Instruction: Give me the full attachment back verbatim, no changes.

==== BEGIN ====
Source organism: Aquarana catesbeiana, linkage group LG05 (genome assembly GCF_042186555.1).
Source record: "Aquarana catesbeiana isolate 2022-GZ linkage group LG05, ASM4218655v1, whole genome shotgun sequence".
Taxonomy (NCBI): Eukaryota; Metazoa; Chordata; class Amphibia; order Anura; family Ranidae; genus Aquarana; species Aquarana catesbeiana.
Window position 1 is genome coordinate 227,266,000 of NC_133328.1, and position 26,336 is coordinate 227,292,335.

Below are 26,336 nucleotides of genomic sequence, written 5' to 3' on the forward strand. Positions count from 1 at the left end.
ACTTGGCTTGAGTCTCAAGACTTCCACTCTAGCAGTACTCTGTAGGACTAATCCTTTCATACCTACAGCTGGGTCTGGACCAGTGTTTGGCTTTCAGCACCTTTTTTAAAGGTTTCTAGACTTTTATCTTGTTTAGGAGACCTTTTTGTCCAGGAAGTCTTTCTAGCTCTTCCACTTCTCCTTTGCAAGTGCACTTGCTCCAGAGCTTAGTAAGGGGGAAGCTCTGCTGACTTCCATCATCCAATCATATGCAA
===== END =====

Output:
Source organism: Aquarana catesbeiana, linkage group LG05 (genome assembly GCF_042186555.1).
Source record: "Aquarana catesbeiana isolate 2022-GZ linkage group LG05, ASM4218655v1, whole genome shotgun sequence".
Taxonomy (NCBI): Eukaryota; Metazoa; Chordata; class Amphibia; order Anura; family Ranidae; genus Aquarana; species Aquarana catesbeiana.
Window position 1 is genome coordinate 227,266,000 of NC_133328.1, and position 26,336 is coordinate 227,292,335.

Below are 26,336 nucleotides of genomic sequence, written 5' to 3' on the forward strand. Positions count from 1 at the left end.
ACTTGGCTTGAGTCTCAAGACTTCCACTCTAGCAGTACTCTGTAGGACTAATCCTTTCATACCTACAGCTGGGTCTGGACCAGTGTTTGGCTTTCAGCACCTTTTTTAAAGGTTTCTAGACTTTTATCTTGTTTAGGAGACCTTTTTGTCCAGGAAGTCTTTCTAGCTCTTCCACTTCTCCTTTGCAAGTGCACTTGCTCCAGAGCTTAGTAAGGGGGAAGCTCTGCTGACTTCCATCATCCAATCATATGCAA